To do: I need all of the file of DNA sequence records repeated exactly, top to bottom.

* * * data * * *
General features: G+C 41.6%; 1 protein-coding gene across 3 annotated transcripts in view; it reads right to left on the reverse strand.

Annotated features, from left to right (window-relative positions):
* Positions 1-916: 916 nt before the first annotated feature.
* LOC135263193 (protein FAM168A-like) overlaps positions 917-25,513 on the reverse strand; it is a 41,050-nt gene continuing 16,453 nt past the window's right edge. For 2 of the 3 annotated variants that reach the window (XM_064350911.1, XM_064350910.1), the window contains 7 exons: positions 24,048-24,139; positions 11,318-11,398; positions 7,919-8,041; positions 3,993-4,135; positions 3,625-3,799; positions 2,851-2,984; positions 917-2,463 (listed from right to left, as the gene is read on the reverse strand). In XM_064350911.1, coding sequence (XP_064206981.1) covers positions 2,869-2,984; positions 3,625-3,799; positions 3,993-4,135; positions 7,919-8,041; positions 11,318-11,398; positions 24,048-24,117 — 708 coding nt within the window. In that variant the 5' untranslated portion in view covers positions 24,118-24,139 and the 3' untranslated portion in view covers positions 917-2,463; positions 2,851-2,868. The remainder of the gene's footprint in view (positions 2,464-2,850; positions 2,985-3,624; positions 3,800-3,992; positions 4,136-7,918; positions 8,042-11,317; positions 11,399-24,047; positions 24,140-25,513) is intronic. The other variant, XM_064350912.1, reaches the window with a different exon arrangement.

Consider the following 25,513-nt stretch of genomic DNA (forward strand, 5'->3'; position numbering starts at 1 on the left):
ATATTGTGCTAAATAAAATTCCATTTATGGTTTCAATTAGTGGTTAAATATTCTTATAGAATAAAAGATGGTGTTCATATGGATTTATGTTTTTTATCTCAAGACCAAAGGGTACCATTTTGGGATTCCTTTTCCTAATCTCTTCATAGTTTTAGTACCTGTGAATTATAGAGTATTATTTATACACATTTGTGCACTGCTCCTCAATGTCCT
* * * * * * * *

General features: G+C 41.6%; 1 protein-coding gene across 3 annotated transcripts in view; it reads right to left on the reverse strand.

Annotated features, from left to right (window-relative positions):
* Positions 1-916: 916 nt before the first annotated feature.
* LOC135263193 (protein FAM168A-like) overlaps positions 917-25,513 on the reverse strand; it is a 41,050-nt gene continuing 16,453 nt past the window's right edge. For 2 of the 3 annotated variants that reach the window (XM_064350911.1, XM_064350910.1), the window contains 7 exons: positions 24,048-24,139; positions 11,318-11,398; positions 7,919-8,041; positions 3,993-4,135; positions 3,625-3,799; positions 2,851-2,984; positions 917-2,463 (listed from right to left, as the gene is read on the reverse strand). In XM_064350911.1, coding sequence (XP_064206981.1) covers positions 2,869-2,984; positions 3,625-3,799; positions 3,993-4,135; positions 7,919-8,041; positions 11,318-11,398; positions 24,048-24,117 — 708 coding nt within the window. In that variant the 5' untranslated portion in view covers positions 24,118-24,139 and the 3' untranslated portion in view covers positions 917-2,463; positions 2,851-2,868. The remainder of the gene's footprint in view (positions 2,464-2,850; positions 2,985-3,624; positions 3,800-3,992; positions 4,136-7,918; positions 8,042-11,317; positions 11,399-24,047; positions 24,140-25,513) is intronic. The other variant, XM_064350912.1, reaches the window with a different exon arrangement.

Consider the following 25,513-nt stretch of genomic DNA (forward strand, 5'->3'; position numbering starts at 1 on the left):
ATATTGTGCTAAATAAAATTCCATTTATGGTTTCAATTAGTGGTTAAATATTCTTATAGAATAAAAGATGGTGTTCATATGGATTTATGTTTTTTATCTCAAGACCAAAGGGTACCATTTTGGGATTCCTTTTCCTAATCTCTTCATAGTTTTAGTACCTGTGAATTATAGAGTATTATTTATACACATTTGTGCACTGCTCCTCAATGTCCT